Sunday, 28 October 2018

Luxembourg


What a crazy week. After a couple of months of rehearsing at home, it was finally time to head off to Luxembourg to give my TEDx talk on informal v. formal education.

I left around 8 p.m. on 22nd October, arriving in Luxembourg around 10 a.m. the following day, after a quick change at Schiphol. Thankfully, it was the same time zone, so I wasn't battling jet lag like a couple of the other speakers. My lovely friend Harris, who got me into all of this in the first place, arranged for his friend, Shilton, to collect me from the airport and take me to the hotel in Esch-sur-Alzette.

Shilton is from Albania. He very kindly brought a warm coat and a large bottle of Albanian hooch. So, by 11 a.m. we were driving down the motorway, me with a mouthful of honey mead fortified with rakija. It certainly kept the chill away.

Talking of chill, I don't actually own a coat. I very rarely leave Africa, and when I do, I'm usually met by family at the airport with something warm. When I arrived in Luxembourg, it was 4c and I could see my own breath. I was torn, because I was cold, but didn't really see the point in buying a coat that I would only wear for a week. I went for a wander up the high street and couldn't find anything I liked for a price I could afford, so vowed to remain wrapped up in the bundle of shawls I'd brought with me. This is what helped me survive.

Ham and cheese croissant, pistachio bun and hot chocolate.

Esch-sur-Alzette Heigh Street
I had a bit of a nail incident on the plane. I'd allowed my nails to grow long for the talk, then one broke really badly, very close to the finger. Luckily, there was a nail parlour right next door to the hotel and a lovely Vietnamese woman magically made it all better. Can you tell which one is plastic?


There was also an orthopaedic shop on the high street, selling ankle supports for buggered Achilles tendons. So, all in all, Esch was a useful place to be stationed.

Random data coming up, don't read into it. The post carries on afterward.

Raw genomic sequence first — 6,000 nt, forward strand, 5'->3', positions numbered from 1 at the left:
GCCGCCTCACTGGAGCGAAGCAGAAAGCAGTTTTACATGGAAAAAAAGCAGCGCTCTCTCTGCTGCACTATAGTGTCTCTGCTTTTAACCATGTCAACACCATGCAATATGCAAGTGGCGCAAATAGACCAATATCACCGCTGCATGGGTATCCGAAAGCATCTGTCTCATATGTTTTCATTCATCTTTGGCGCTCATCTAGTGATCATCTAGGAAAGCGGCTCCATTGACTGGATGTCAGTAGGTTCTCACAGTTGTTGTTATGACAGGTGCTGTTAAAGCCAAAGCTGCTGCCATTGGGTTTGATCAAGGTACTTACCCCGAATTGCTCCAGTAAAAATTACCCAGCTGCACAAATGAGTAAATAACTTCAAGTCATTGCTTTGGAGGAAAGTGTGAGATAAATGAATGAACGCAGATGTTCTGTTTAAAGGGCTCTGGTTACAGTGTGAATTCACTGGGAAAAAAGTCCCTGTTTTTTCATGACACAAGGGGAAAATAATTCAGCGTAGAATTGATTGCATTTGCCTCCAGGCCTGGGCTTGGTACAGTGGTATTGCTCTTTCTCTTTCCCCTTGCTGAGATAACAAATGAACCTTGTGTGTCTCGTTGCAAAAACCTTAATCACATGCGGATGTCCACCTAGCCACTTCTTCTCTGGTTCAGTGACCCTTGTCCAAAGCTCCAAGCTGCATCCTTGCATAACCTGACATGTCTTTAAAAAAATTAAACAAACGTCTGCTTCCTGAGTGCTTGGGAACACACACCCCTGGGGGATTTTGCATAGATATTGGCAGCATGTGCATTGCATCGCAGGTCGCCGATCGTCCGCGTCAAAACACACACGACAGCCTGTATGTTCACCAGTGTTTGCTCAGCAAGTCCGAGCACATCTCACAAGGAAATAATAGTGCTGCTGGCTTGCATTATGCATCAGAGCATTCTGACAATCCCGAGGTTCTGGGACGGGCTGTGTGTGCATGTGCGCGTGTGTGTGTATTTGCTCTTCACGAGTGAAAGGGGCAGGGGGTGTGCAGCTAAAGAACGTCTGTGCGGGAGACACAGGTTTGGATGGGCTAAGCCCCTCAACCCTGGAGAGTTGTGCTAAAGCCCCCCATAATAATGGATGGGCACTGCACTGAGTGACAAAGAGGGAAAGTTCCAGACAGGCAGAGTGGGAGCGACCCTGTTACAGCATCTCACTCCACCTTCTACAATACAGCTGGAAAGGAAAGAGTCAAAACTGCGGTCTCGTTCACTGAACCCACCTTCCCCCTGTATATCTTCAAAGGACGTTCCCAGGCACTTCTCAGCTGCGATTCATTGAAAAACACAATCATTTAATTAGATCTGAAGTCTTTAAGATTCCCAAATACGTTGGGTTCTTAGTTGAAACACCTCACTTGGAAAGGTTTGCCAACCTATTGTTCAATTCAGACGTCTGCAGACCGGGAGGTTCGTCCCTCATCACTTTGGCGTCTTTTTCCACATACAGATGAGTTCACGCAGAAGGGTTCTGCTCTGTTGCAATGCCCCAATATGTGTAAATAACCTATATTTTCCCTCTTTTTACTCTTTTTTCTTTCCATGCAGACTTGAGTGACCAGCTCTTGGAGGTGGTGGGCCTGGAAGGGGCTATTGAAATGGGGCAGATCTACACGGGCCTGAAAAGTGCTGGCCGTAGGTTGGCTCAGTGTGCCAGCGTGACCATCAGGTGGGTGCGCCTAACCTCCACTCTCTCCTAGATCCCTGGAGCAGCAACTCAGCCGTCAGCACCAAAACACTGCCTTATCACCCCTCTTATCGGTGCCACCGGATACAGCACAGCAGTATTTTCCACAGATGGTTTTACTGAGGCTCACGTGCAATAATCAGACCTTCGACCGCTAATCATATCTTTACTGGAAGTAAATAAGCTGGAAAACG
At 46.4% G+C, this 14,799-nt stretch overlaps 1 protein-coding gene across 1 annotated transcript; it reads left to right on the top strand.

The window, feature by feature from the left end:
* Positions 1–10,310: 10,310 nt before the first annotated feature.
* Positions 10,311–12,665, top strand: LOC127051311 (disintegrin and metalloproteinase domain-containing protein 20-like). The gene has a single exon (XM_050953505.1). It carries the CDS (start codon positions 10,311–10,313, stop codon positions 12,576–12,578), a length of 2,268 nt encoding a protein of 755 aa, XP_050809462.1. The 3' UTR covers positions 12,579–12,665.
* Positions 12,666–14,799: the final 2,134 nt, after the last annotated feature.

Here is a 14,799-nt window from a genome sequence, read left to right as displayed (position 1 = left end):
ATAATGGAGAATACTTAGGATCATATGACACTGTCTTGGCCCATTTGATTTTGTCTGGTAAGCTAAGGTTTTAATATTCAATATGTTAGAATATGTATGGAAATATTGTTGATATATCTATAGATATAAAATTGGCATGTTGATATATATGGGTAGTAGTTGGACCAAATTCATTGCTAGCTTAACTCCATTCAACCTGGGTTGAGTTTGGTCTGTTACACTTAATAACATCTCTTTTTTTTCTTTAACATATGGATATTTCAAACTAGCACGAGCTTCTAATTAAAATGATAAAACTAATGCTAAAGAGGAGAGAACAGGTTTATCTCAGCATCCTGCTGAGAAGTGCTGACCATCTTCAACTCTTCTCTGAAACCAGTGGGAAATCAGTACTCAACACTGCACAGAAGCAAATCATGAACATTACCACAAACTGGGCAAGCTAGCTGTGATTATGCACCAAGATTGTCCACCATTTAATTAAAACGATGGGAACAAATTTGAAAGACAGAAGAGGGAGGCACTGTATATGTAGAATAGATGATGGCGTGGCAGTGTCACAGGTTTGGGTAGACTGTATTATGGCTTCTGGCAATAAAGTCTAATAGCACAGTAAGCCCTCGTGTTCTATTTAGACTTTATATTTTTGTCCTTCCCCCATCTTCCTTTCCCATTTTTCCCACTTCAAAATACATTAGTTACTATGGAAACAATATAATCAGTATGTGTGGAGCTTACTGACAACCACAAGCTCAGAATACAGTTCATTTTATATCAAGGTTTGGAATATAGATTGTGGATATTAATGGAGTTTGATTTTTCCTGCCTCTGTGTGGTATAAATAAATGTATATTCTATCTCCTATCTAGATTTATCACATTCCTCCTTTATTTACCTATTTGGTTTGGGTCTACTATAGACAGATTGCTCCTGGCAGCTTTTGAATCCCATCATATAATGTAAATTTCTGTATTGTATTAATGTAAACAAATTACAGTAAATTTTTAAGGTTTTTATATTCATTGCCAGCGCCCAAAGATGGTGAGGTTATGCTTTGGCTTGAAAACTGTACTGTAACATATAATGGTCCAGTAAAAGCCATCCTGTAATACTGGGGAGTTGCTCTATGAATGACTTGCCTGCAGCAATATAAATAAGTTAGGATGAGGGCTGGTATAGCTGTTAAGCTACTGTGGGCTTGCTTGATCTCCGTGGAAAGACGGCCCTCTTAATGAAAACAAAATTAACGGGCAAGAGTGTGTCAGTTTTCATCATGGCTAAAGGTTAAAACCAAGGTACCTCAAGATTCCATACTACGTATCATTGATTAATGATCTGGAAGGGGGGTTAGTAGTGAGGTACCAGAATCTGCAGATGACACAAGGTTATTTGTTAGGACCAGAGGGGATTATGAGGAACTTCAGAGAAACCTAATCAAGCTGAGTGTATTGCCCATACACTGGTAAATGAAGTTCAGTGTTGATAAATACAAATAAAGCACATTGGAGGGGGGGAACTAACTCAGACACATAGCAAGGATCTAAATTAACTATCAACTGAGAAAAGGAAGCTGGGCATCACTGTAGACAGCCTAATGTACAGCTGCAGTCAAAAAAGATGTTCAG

Harris was jetting off to Kazakhstan for a WHO conference (not to be confused with a Who concert), but we had time for one meal before he left. I managed to stumble across a gorgeous little Lebanese place called Hotel Le Cedre, which did a huge spread of dishes and proper Lebanese coffee.





Then there was just time to take Schindler's lift back to my room and soak myself in a long, hot bath before bed.


The next morning, I had a leisurely breakfast before hopping the train one stop to Belval campus, where the talk was taking place, and where our dress rehearsal was scheduled to begin at noon.

Belval is a really strange place. Impressive on an industrial scale, as it was built on top of an old steelworks.  


  

   


Caught between steampunk and Mordor. Visually impressive but, as someone pointed out, there are no green spaces for students.

We were in the Maison du Savoir building, in an auditorium that looked a lot like the one we would be using on the day, but green rather than red. It was a long day - a full run-through of speakers, performers and timing. Started with a warm-up around 12 p.m. and finished up at 7:45.


MC Phil


My dress run-through didn't go swimmingly. At one point I forgot a line and may have said 'shit'. This was the first time I'd ever given the talk in front of anyone, so it was a bit nerve-racking. Everyone made it through though, and we headed out to a very nice restaurant for food.

Shrimp Gnocchi

Tanja & Chris
It was a long day, but the atmosphere was so incredibly supportive and it didn't take long for me to find people with the same sort of crazy. Many of the speakers had already met at the previous rehearsal on 8th October, but others like myself and Chris - who flew in from America - were meeting everyone for the first time. Such a diverse group of people talking about such different topics.

The next morning was a free period. The hotel didn't provide a laundry service, so they sent me up the high street to a dry cleaner. They charged a fortune, but promised my clothes would be delivered to the hotel the next morning.